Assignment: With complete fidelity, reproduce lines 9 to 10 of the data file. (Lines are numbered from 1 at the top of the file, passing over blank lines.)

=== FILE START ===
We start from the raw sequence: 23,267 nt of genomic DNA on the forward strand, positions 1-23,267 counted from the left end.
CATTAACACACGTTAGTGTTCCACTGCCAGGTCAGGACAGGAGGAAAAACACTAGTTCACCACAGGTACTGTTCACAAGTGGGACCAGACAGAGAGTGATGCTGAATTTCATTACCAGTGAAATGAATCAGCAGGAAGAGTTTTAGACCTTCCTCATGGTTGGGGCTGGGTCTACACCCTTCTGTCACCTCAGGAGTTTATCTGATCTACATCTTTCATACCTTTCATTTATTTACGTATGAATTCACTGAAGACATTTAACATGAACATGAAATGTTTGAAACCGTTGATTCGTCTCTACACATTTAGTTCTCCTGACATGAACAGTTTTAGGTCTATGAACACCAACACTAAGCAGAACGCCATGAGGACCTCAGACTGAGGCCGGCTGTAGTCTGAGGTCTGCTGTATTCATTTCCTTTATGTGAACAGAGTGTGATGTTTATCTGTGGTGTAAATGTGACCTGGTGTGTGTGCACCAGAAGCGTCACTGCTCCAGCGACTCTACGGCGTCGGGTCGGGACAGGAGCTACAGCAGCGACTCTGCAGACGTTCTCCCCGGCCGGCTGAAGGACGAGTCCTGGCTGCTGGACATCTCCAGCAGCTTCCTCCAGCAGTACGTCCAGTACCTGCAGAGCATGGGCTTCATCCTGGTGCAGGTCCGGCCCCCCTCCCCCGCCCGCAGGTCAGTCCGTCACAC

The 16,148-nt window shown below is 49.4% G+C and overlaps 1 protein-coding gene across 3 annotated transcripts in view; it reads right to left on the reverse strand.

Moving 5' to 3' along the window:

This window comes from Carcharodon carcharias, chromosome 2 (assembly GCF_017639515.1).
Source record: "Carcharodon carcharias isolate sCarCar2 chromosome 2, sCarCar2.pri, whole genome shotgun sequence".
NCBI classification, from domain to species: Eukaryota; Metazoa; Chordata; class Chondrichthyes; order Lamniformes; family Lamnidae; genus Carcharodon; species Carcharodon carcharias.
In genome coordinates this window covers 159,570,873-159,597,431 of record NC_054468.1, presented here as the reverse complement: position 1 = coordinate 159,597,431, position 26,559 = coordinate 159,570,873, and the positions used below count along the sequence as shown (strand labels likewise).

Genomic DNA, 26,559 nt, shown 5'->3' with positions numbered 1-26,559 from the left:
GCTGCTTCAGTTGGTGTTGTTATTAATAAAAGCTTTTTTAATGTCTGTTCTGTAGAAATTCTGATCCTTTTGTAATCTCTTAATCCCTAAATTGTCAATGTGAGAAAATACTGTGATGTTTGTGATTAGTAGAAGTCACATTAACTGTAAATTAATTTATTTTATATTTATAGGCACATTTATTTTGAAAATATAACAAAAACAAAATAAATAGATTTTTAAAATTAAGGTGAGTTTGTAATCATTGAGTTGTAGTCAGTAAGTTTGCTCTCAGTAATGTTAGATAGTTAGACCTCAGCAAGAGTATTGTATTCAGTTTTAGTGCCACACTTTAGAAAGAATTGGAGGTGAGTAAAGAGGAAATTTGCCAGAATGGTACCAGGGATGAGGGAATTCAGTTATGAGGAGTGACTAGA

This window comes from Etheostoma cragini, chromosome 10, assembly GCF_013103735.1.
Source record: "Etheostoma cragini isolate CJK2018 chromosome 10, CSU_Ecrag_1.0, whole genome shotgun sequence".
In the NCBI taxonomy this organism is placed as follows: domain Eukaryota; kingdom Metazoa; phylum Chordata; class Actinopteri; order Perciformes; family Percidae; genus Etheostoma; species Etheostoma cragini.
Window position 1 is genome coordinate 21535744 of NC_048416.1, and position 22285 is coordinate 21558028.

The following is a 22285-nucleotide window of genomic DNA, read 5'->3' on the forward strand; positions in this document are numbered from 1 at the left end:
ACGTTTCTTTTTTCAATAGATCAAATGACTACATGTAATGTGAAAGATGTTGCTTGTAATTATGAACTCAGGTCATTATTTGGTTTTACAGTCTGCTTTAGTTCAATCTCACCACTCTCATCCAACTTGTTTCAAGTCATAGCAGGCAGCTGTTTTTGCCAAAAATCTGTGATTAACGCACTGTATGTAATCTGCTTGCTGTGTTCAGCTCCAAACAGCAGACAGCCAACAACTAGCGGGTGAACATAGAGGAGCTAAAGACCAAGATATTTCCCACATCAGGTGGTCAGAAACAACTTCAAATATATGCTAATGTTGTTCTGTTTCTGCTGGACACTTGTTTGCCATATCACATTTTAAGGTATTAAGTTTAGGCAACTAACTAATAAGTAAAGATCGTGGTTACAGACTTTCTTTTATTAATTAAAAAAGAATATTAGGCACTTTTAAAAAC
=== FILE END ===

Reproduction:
Genomic DNA, 26,559 nt, shown 5'->3' with positions numbered 1-26,559 from the left:
GCTGCTTCAGTTGGTGTTGTTATTAATAAAAGCTTTTTTAATGTCTGTTCTGTAGAAATTCTGATCCTTTTGTAATCTCTTAATCCCTAAATTGTCAATGTGAGAAAATACTGTGATGTTTGTGATTAGTAGAAGTCACATTAACTGTAAATTAATTTATTTTATATTTATAGGCACATTTATTTTGAAAATATAACAAAAACAAAATAAATAGATTTTTAAAATTAAGGTGAGTTTGTAATCATTGAGTTGTAGTCAGTAAGTTTGCTCTCAGTAATGTTAGATAGTTAGACCTCAGCAAGAGTATTGTATTCAGTTTTAGTGCCACACTTTAGAAAGAATTGGAGGTGAGTAAAGAGGAAATTTGCCAGAATGGTACCAGGGATGAGGGAATTCAGTTATGAGGAGTGACTAGA